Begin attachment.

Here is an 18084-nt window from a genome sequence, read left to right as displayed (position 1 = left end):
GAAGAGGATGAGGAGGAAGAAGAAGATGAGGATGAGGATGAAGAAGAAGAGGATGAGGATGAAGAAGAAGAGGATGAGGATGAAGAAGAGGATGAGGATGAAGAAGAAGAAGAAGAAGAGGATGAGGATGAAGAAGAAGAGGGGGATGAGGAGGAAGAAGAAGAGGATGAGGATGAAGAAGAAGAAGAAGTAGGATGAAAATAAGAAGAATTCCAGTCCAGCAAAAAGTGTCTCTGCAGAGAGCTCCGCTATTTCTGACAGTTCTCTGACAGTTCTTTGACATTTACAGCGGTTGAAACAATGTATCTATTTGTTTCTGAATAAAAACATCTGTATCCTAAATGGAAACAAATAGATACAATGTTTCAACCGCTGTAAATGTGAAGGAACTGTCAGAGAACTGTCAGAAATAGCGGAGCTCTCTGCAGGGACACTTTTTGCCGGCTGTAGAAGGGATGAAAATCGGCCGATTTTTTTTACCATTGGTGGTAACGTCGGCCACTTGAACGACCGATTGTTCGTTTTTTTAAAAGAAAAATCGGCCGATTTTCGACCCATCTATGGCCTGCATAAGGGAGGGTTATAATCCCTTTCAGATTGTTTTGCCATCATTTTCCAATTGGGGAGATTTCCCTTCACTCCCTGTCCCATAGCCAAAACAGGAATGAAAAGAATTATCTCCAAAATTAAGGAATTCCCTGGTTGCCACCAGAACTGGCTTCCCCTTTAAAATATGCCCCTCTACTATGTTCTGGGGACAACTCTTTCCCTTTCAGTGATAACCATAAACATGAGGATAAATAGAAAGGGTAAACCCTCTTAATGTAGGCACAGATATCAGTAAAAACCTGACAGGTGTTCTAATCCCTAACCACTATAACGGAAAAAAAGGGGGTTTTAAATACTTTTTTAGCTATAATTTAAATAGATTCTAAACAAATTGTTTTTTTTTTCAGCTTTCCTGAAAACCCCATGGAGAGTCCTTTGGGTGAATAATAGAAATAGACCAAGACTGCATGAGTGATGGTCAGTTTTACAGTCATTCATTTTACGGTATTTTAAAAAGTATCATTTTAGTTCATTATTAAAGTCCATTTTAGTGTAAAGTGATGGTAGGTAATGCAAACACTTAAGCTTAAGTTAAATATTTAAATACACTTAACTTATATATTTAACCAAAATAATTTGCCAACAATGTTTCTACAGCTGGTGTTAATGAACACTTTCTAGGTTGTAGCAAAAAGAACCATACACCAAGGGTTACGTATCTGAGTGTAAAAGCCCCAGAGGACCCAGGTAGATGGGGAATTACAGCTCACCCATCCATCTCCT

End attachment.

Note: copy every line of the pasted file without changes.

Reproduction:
Here is an 18084-nt window from a genome sequence, read left to right as displayed (position 1 = left end):
GAAGAGGATGAGGAGGAAGAAGAAGATGAGGATGAGGATGAAGAAGAAGAGGATGAGGATGAAGAAGAAGAGGATGAGGATGAAGAAGAGGATGAGGATGAAGAAGAAGAAGAAGAAGAGGATGAGGATGAAGAAGAAGAGGGGGATGAGGAGGAAGAAGAAGAGGATGAGGATGAAGAAGAAGAAGAAGTAGGATGAAAATAAGAAGAATTCCAGTCCAGCAAAAAGTGTCTCTGCAGAGAGCTCCGCTATTTCTGACAGTTCTCTGACAGTTCTTTGACATTTACAGCGGTTGAAACAATGTATCTATTTGTTTCTGAATAAAAACATCTGTATCCTAAATGGAAACAAATAGATACAATGTTTCAACCGCTGTAAATGTGAAGGAACTGTCAGAGAACTGTCAGAAATAGCGGAGCTCTCTGCAGGGACACTTTTTGCCGGCTGTAGAAGGGATGAAAATCGGCCGATTTTTTTTACCATTGGTGGTAACGTCGGCCACTTGAACGACCGATTGTTCGTTTTTTTAAAAGAAAAATCGGCCGATTTTCGACCCATCTATGGCCTGCATAAGGGAGGGTTATAATCCCTTTCAGATTGTTTTGCCATCATTTTCCAATTGGGGAGATTTCCCTTCACTCCCTGTCCCATAGCCAAAACAGGAATGAAAAGAATTATCTCCAAAATTAAGGAATTCCCTGGTTGCCACCAGAACTGGCTTCCCCTTTAAAATATGCCCCTCTACTATGTTCTGGGGACAACTCTTTCCCTTTCAGTGATAACCATAAACATGAGGATAAATAGAAAGGGTAAACCCTCTTAATGTAGGCACAGATATCAGTAAAAACCTGACAGGTGTTCTAATCCCTAACCACTATAACGGAAAAAAAGGGGGTTTTAAATACTTTTTTAGCTATAATTTAAATAGATTCTAAACAAATTGTTTTTTTTTTCAGCTTTCCTGAAAACCCCATGGAGAGTCCTTTGGGTGAATAATAGAAATAGACCAAGACTGCATGAGTGATGGTCAGTTTTACAGTCATTCATTTTACGGTATTTTAAAAAGTATCATTTTAGTTCATTATTAAAGTCCATTTTAGTGTAAAGTGATGGTAGGTAATGCAAACACTTAAGCTTAAGTTAAATATTTAAATACACTTAACTTATATATTTAACCAAAATAATTTGCCAACAATGTTTCTACAGCTGGTGTTAATGAACACTTTCTAGGTTGTAGCAAAAAGAACCATACACCAAGGGTTACGTATCTGAGTGTAAAAGCCCCAGAGGACCCAGGTAGATGGGGAATTACAGCTCACCCATCCATCTCCT